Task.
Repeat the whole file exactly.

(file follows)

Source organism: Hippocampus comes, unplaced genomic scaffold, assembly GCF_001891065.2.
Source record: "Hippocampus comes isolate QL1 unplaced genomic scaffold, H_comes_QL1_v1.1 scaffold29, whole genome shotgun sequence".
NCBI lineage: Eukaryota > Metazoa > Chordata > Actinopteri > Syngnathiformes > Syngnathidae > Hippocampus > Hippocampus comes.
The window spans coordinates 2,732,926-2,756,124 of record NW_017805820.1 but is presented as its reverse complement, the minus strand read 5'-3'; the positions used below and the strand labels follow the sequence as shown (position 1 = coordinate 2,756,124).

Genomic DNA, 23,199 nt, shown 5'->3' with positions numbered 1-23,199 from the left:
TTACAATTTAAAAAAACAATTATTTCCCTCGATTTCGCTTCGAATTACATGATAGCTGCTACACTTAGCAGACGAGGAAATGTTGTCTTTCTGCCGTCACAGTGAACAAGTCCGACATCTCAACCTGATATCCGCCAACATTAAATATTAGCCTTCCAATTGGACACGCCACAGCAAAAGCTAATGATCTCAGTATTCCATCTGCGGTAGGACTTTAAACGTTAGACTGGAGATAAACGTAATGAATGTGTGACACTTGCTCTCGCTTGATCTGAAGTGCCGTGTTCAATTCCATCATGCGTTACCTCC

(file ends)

Source organism: Hippocampus comes, unplaced genomic scaffold, assembly GCF_001891065.2.
Source record: "Hippocampus comes isolate QL1 unplaced genomic scaffold, H_comes_QL1_v1.1 scaffold29, whole genome shotgun sequence".
NCBI lineage: Eukaryota > Metazoa > Chordata > Actinopteri > Syngnathiformes > Syngnathidae > Hippocampus > Hippocampus comes.
The window spans coordinates 2,732,926-2,756,124 of record NW_017805820.1 but is presented as its reverse complement, the minus strand read 5'-3'; the positions used below and the strand labels follow the sequence as shown (position 1 = coordinate 2,756,124).

Genomic DNA, 23,199 nt, shown 5'->3' with positions numbered 1-23,199 from the left:
TTACAATTTAAAAAAACAATTATTTCCCTCGATTTCGCTTCGAATTACATGATAGCTGCTACACTTAGCAGACGAGGAAATGTTGTCTTTCTGCCGTCACAGTGAACAAGTCCGACATCTCAACCTGATATCCGCCAACATTAAATATTAGCCTTCCAATTGGACACGCCACAGCAAAAGCTAATGATCTCAGTATTCCATCTGCGGTAGGACTTTAAACGTTAGACTGGAGATAAACGTAATGAATGTGTGACACTTGCTCTCGCTTGATCTGAAGTGCCGTGTTCAATTCCATCATGCGTTACCTCC